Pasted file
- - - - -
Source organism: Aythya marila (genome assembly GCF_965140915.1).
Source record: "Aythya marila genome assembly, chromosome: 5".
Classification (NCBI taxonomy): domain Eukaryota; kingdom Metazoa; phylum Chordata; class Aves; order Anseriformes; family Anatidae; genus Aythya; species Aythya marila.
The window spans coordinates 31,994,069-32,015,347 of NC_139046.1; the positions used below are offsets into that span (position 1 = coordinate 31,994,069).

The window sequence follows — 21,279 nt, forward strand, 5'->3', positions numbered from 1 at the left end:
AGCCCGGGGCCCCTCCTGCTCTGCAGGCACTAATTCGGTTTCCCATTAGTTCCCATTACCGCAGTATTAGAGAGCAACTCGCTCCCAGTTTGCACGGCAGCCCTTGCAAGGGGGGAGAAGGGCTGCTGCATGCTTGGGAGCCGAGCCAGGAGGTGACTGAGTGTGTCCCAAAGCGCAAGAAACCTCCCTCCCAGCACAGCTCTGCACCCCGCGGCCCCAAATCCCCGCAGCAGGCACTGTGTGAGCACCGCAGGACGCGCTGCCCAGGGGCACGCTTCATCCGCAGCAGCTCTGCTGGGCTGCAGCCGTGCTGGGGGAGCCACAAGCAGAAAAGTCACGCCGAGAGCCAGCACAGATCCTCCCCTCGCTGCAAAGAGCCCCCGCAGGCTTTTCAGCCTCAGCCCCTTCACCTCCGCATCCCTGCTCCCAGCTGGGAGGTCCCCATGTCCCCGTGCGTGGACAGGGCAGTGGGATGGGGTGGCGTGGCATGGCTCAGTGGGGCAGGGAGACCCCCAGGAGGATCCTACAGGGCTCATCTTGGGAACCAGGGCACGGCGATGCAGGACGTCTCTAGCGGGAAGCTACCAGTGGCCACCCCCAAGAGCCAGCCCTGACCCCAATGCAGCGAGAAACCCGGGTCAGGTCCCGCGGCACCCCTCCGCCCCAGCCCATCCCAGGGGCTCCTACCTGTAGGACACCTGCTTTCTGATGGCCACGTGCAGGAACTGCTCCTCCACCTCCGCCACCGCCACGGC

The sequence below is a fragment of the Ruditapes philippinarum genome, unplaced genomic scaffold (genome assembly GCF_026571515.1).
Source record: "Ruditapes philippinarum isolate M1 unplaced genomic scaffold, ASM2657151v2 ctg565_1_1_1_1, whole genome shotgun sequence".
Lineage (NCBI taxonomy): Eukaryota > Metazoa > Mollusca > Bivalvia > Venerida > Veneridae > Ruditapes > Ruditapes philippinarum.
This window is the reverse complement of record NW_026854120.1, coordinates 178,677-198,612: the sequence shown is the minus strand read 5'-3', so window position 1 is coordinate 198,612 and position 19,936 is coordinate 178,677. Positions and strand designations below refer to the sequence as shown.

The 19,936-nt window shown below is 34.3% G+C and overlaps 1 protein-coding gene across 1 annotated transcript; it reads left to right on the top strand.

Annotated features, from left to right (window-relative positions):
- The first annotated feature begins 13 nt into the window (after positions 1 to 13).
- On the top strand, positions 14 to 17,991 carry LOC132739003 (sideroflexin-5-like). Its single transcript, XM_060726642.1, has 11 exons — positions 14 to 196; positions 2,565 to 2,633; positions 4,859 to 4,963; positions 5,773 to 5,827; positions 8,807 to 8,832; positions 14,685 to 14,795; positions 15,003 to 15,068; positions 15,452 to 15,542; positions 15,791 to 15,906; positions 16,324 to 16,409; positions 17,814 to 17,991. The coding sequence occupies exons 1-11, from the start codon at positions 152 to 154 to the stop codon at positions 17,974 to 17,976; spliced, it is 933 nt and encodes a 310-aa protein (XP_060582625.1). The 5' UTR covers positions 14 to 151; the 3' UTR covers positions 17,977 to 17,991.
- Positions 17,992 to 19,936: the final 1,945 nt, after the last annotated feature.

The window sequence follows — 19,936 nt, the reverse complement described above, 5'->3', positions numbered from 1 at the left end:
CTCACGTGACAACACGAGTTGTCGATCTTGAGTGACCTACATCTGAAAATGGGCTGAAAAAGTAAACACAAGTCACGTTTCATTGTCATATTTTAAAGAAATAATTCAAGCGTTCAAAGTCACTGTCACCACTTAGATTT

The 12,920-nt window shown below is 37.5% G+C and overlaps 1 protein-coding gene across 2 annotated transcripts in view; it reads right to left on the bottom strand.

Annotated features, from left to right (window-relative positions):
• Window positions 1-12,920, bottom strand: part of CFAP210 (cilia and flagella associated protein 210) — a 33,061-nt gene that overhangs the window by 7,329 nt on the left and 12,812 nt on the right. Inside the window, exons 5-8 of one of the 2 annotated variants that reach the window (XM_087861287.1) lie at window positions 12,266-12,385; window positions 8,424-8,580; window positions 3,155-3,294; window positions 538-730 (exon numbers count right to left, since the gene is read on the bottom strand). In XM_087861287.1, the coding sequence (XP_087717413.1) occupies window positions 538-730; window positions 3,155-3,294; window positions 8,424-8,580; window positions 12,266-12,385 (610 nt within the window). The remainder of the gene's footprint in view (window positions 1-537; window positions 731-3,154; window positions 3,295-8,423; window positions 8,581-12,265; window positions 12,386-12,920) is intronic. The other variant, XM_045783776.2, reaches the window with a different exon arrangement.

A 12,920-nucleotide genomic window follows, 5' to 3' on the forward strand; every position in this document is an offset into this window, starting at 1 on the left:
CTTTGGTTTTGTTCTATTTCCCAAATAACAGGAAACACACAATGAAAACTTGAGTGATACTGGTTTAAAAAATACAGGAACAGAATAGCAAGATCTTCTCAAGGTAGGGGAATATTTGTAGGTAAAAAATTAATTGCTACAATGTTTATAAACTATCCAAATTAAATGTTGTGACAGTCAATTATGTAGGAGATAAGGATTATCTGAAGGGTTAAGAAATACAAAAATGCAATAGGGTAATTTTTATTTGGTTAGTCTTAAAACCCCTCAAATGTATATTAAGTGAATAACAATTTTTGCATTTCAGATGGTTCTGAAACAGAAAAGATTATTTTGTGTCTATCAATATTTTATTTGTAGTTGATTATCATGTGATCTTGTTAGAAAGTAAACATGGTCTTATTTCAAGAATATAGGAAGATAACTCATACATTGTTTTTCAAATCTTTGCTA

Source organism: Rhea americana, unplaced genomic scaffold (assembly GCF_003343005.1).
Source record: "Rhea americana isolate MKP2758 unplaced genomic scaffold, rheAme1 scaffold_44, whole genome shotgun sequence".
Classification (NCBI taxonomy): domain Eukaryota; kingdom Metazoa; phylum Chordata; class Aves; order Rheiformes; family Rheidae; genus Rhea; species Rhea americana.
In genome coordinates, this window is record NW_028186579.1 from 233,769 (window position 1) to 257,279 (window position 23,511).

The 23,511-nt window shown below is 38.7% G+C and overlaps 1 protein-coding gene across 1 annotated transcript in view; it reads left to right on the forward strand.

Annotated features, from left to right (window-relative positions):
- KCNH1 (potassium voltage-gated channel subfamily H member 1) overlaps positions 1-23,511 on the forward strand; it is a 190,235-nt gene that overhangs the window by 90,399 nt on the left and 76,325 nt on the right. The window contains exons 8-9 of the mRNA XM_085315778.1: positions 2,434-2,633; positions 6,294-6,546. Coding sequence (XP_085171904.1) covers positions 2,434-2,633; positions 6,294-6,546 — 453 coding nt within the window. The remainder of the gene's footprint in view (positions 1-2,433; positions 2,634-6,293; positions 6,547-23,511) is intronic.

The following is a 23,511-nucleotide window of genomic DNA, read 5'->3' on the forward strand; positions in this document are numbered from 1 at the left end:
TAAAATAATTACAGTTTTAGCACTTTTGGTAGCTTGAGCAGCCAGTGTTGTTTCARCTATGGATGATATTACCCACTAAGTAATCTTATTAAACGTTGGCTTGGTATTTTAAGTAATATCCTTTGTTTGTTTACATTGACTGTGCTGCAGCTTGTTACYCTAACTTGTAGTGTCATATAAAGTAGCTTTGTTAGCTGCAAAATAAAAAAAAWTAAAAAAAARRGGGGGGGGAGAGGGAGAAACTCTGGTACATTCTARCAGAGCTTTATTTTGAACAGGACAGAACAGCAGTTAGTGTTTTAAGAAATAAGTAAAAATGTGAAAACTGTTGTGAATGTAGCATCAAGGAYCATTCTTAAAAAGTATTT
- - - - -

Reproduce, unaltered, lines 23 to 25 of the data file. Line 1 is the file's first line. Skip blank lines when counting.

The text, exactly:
Source organism: Rhea americana, unplaced genomic scaffold (assembly GCF_003343005.1).
Source record: "Rhea americana isolate MKP2758 unplaced genomic scaffold, rheAme1 scaffold_44, whole genome shotgun sequence".
Classification (NCBI taxonomy): domain Eukaryota; kingdom Metazoa; phylum Chordata; class Aves; order Rheiformes; family Rheidae; genus Rhea; species Rhea americana.